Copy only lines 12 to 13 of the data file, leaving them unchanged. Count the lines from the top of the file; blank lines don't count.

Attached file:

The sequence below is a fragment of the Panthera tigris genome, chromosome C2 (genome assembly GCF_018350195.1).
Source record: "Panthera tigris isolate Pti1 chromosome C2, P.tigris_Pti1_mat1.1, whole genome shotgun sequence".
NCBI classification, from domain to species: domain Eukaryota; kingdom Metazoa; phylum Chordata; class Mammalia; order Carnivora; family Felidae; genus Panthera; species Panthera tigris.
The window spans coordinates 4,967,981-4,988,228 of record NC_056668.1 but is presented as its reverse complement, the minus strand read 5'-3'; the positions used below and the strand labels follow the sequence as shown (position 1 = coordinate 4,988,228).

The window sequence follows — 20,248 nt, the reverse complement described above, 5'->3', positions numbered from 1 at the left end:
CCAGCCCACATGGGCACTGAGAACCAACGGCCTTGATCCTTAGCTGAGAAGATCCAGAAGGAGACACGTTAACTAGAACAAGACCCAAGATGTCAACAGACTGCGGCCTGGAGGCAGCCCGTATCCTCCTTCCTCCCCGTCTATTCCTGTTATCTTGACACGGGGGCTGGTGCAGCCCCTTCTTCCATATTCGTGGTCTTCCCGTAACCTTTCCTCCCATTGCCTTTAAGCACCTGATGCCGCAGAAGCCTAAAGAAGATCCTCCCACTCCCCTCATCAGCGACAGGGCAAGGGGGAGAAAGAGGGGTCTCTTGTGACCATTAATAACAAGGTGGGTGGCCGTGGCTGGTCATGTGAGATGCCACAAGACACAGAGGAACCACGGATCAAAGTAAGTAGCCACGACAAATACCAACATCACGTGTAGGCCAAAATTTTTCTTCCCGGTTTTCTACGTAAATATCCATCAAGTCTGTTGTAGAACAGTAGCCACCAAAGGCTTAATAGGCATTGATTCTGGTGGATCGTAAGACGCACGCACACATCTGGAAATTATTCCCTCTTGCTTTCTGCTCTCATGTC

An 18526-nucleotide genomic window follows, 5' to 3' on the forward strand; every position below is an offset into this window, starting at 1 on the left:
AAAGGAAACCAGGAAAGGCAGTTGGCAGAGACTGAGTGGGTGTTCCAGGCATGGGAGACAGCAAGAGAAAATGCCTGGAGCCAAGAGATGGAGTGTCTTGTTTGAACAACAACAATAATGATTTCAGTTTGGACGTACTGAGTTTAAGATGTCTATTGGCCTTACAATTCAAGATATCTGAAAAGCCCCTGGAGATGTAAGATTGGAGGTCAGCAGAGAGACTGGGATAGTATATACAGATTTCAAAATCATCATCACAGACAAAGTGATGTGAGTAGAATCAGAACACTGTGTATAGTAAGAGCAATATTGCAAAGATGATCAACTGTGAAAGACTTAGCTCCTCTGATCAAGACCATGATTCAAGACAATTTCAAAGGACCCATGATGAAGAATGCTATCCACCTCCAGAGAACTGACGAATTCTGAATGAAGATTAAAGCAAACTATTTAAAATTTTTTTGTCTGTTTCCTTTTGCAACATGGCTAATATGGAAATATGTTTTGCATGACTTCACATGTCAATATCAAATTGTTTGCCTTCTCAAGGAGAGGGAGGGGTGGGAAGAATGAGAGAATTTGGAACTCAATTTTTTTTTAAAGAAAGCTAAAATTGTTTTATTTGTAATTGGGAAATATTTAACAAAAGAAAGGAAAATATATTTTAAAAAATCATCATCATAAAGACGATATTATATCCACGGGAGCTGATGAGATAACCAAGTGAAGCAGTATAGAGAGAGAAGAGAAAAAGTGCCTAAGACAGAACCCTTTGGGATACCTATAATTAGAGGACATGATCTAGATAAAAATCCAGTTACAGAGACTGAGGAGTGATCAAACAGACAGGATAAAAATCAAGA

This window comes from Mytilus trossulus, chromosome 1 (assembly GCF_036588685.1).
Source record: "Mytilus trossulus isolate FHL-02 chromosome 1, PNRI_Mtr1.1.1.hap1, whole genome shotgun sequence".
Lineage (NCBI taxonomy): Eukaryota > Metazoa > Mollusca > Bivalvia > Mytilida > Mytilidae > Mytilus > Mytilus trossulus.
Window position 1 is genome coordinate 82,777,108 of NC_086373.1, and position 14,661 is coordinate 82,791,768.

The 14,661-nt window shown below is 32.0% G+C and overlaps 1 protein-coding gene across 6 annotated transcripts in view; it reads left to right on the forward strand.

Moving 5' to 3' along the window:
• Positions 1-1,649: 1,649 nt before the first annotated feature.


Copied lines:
Window position 1 is genome coordinate 82,777,108 of NC_086373.1, and position 14,661 is coordinate 82,791,768.

The 14,661-nt window shown below is 32.0% G+C and overlaps 1 protein-coding gene across 6 annotated transcripts in view; it reads left to right on the forward strand.